• Create BookmarkCreate Bookmark
  • Create Note or TagCreate Note or Tag
  • PrintPrint
Share this Page URL
Help

Chapter 16. Retouching > Reflected Highlights

Reflected Highlights

When you run across an image that contains glass, metal, or other shiny objects, it usually contains extremely bright highlights (known as specular highlights). This usually happens when light reflects directly off one of those very shiny areas, such as the edge of a glass. These extra-bright highlights often look rather flat and lifeless after being adjusted (Figure 16.114). This happens because whenever we adjust an image to perform color correction, or prepare it for printing or multimedia, the brightest areas of the image usually become 3% or 4% gray (instead of white). But if you sharpen those areas, you're going to brighten them and make them pure white. This will make them stand out and look more realistic. So any time you have jewelry, glassware, or reflected light in people's eyes, you'll want to use the Sharpen tool, bring down the Strength to about 30%, and go over those areas once (Figures 16.115 and 16.116). That will make them almost pure white; when you print them, they will almost jump off the page, as they should (Figure 16.117).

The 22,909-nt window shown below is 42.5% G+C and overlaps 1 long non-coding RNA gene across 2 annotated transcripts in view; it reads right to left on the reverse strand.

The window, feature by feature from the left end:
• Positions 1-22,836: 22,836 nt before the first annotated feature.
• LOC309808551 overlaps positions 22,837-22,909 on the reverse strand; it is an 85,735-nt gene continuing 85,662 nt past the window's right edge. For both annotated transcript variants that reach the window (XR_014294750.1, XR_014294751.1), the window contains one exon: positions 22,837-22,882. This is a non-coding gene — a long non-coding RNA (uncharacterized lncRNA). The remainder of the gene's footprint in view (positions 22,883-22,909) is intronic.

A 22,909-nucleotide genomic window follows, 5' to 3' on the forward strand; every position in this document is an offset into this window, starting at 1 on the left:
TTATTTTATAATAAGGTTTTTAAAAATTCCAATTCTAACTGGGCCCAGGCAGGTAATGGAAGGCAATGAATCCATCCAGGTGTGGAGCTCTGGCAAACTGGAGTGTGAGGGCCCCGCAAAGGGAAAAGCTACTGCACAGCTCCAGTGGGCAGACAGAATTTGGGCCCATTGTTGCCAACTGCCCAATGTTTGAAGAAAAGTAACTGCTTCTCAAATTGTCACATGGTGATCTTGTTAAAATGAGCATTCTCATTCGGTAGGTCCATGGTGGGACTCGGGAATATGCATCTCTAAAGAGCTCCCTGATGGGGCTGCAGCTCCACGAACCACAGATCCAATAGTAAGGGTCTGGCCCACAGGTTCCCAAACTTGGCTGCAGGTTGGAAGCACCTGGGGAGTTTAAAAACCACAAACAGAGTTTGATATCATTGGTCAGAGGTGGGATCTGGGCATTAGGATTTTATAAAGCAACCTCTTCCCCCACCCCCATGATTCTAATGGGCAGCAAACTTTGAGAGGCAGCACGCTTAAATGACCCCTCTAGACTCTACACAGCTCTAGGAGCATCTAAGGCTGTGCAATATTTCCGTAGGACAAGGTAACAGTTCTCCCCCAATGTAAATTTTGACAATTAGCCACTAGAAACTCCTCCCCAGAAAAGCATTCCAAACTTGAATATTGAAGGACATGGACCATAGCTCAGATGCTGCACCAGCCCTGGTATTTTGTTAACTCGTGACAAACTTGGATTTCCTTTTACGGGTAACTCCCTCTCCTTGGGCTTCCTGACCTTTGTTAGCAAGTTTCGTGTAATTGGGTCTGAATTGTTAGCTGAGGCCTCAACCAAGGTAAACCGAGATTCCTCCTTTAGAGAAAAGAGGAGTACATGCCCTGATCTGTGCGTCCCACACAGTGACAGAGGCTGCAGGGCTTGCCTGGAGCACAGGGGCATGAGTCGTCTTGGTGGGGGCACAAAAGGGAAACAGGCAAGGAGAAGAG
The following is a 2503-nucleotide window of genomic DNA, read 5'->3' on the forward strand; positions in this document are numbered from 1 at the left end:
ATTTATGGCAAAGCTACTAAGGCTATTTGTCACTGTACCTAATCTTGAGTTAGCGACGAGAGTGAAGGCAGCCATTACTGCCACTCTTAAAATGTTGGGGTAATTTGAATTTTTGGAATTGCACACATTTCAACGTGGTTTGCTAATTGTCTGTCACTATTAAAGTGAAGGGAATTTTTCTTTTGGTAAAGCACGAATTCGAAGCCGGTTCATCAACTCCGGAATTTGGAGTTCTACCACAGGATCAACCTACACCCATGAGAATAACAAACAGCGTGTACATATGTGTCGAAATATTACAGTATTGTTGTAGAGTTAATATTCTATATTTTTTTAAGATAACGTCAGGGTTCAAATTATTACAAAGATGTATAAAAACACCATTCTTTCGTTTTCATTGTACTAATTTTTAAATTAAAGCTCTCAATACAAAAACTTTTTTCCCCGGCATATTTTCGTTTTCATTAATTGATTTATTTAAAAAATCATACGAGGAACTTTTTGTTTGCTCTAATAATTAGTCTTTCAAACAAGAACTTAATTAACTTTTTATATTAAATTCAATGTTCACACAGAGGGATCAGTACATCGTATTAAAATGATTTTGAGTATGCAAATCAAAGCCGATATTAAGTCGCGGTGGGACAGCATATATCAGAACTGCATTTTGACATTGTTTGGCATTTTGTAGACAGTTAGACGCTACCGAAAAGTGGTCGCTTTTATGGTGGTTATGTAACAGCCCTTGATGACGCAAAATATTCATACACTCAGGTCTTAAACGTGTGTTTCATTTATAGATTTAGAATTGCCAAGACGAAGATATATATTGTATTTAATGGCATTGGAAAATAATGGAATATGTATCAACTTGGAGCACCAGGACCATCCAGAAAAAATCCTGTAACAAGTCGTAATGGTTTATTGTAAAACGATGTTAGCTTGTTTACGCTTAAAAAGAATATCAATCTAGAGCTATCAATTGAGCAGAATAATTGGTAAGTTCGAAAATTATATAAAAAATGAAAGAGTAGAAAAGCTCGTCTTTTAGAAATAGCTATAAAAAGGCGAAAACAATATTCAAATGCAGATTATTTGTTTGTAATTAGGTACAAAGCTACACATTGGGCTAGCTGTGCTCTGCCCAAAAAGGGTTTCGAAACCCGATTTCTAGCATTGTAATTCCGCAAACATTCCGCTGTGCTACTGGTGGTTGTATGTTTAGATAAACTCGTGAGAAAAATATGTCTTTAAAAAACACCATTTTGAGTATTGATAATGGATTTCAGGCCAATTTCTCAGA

Figure 16.114. Metallic highlights often look a bit dull after performing color correction. (©Stockbyte, www.stockbyte.com)



PREVIEW

                                                                          

Not a subscriber?

Start A Free Trial


  
  • Creative Edge
  • Create BookmarkCreate Bookmark
  • Create Note or TagCreate Note or Tag
  • PrintPrint